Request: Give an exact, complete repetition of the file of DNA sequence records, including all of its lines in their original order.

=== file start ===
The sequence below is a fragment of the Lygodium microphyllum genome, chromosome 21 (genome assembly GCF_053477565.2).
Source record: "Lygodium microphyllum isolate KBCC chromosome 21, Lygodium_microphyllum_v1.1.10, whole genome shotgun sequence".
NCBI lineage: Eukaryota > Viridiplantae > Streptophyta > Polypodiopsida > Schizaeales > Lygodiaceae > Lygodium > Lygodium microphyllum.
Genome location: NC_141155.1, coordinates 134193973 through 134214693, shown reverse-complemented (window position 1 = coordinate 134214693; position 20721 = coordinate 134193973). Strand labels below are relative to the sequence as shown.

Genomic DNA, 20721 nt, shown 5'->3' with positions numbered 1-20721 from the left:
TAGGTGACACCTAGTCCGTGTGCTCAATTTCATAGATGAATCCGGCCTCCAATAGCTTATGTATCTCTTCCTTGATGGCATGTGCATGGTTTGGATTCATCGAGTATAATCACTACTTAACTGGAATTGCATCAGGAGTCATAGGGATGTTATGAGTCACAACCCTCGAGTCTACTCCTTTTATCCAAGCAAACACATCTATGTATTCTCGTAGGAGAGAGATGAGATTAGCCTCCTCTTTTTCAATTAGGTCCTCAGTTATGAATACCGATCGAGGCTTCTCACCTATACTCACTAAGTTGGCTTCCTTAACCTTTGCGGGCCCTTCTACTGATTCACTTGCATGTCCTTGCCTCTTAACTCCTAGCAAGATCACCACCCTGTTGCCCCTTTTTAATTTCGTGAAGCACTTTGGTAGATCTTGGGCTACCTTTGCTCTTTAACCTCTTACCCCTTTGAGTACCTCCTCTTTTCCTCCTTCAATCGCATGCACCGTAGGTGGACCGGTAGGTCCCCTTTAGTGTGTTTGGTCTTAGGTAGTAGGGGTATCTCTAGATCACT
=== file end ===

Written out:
The sequence below is a fragment of the Lygodium microphyllum genome, chromosome 21 (genome assembly GCF_053477565.2).
Source record: "Lygodium microphyllum isolate KBCC chromosome 21, Lygodium_microphyllum_v1.1.10, whole genome shotgun sequence".
NCBI lineage: Eukaryota > Viridiplantae > Streptophyta > Polypodiopsida > Schizaeales > Lygodiaceae > Lygodium > Lygodium microphyllum.
Genome location: NC_141155.1, coordinates 134193973 through 134214693, shown reverse-complemented (window position 1 = coordinate 134214693; position 20721 = coordinate 134193973). Strand labels below are relative to the sequence as shown.

Genomic DNA, 20721 nt, shown 5'->3' with positions numbered 1-20721 from the left:
TAGGTGACACCTAGTCCGTGTGCTCAATTTCATAGATGAATCCGGCCTCCAATAGCTTATGTATCTCTTCCTTGATGGCATGTGCATGGTTTGGATTCATCGAGTATAATCACTACTTAACTGGAATTGCATCAGGAGTCATAGGGATGTTATGAGTCACAACCCTCGAGTCTACTCCTTTTATCCAAGCAAACACATCTATGTATTCTCGTAGGAGAGAGATGAGATTAGCCTCCTCTTTTTCAATTAGGTCCTCAGTTATGAATACCGATCGAGGCTTCTCACCTATACTCACTAAGTTGGCTTCCTTAACCTTTGCGGGCCCTTCTACTGATTCACTTGCATGTCCTTGCCTCTTAACTCCTAGCAAGATCACCACCCTGTTGCCCCTTTTTAATTTCGTGAAGCACTTTGGTAGATCTTGGGCTACCTTTGCTCTTTAACCTCTTACCCCTTTGAGTACCTCCTCTTTTCCTCCTTCAATCGCATGCACCGTAGGTGGACCGGTAGGTCCCCTTTAGTGTGTTTGGTCTTAGGTAGTAGGGGTATCTCTAGATCACT